by HRC Staff •
News coverage of Monroe’s death identified her by the wrong name and gender. As a result, she had not been counted among 21 other known transgender homicide victims of 2016.
Post submitted by Gabe Murchison, former Senior Research Manager
HRC is distressed to learn that India Monroe, a transgender woman, was killed December 21 in Newport News, Virginia. Mic reports that coverage of Monroe’s death identified her by the wrong name and gender. As a result, she had not been counted among 21 other known transgender homicide victims of 2016.
Monroe’s body was found in a home along with that of Mark Gray, age 37. Both had apparently died of gunshot wounds. Law enforcement is investigating the deaths as a domestic incident, Mic reported.
The delay in identifying Monroe as a transgender woman underscores the fact that transgender murder victims are systematically undercounted. There is no national system tracking whether homicide victims are transgender, so advocates rely on media reports to count how many transgender people are killed each year. In some cases, law enforcement or local media misidentify a victim’s gender—as they did with Monroe. In others, they may report the victim’s gender correctly but not disclose the fact that they were transgender.
The news of Monroe’s killing surfaced alongside several other tragic reports. On Thursday, HRC learned that transgender woman Mesha Caldwell had been murdered near Canton, Mississippi. On Friday night, another transgender woman, Jamie Lee Wounded Arrow, was found dead in her apartment in Sioux Falls, South Dakota. Also on Friday, Sean Hake, a transgender man in Sharon, Pennsylvania, died after he was shot by police responding to a 911 call from his mother. HRC is closely monitoring details of that case as they emerge.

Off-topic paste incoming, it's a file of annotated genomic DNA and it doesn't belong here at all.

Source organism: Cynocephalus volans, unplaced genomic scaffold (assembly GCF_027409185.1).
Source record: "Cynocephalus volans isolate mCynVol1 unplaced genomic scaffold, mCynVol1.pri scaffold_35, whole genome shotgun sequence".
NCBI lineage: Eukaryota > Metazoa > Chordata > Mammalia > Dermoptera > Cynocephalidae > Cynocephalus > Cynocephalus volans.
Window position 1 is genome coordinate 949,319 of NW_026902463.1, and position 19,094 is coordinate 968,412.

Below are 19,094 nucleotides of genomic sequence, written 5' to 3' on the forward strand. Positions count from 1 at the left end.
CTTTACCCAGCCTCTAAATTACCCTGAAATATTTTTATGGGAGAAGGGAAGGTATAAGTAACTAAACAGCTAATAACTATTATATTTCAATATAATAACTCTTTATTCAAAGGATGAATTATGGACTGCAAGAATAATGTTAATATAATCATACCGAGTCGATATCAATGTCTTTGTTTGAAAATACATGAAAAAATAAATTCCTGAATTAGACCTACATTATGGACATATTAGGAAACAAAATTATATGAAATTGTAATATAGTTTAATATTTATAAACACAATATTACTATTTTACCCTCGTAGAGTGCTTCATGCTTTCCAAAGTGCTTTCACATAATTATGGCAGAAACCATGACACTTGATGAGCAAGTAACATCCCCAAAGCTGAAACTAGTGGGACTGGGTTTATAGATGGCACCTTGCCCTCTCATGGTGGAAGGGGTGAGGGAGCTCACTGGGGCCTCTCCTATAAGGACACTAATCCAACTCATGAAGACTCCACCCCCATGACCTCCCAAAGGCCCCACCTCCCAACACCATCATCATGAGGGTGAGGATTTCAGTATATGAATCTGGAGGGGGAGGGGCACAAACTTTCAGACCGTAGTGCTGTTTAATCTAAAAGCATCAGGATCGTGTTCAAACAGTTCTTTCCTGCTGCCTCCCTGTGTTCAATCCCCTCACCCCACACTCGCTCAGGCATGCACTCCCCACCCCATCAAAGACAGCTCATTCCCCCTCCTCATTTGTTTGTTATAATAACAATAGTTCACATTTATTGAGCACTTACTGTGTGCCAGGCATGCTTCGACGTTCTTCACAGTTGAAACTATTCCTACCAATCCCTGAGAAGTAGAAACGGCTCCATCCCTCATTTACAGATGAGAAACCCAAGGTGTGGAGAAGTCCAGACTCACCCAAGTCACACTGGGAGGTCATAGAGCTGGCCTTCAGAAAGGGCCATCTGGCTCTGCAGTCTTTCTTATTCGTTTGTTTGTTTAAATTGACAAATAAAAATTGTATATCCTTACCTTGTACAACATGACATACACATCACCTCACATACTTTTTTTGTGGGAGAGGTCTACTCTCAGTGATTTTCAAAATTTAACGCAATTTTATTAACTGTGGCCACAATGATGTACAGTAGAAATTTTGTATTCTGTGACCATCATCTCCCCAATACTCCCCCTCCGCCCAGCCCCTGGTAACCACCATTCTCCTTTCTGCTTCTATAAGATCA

Accurate reporting on a victim’s transgender identity is often the result of advocacy by their family and friends, so victims whose communities are less supportive of their gender transition are less likely to have their identities reported accurately. Monroe’s friends said her funeral did not reflect her gender identity, though she’d identified as a woman for years. One friend, Brittany Marquis, said she wasn’t sure whether Monroe told her family that she was transgender.
Though advocates don’t know exactly how many transgender people are murdered each year, it’s clear that transgender women of color—especially black women, like Monroe—are disproportionately targeted. In 2016, more than 75 percent of the victims HRC identified were black, and nearly 9 in 10 were women. Though the circumstances of their deaths varied, Monroe’s killing is among several that law enforcement described as domestic. In March, Quartney Davia Dawsonn-Yochum was shot to death by her former partner. In August, Rae’Lynn Thomas was killed by her mother’s ex-boyfriend, who lived in the family’s home.
To learn more about violence against transgender people, visit http://hrc.org/trans-violence.
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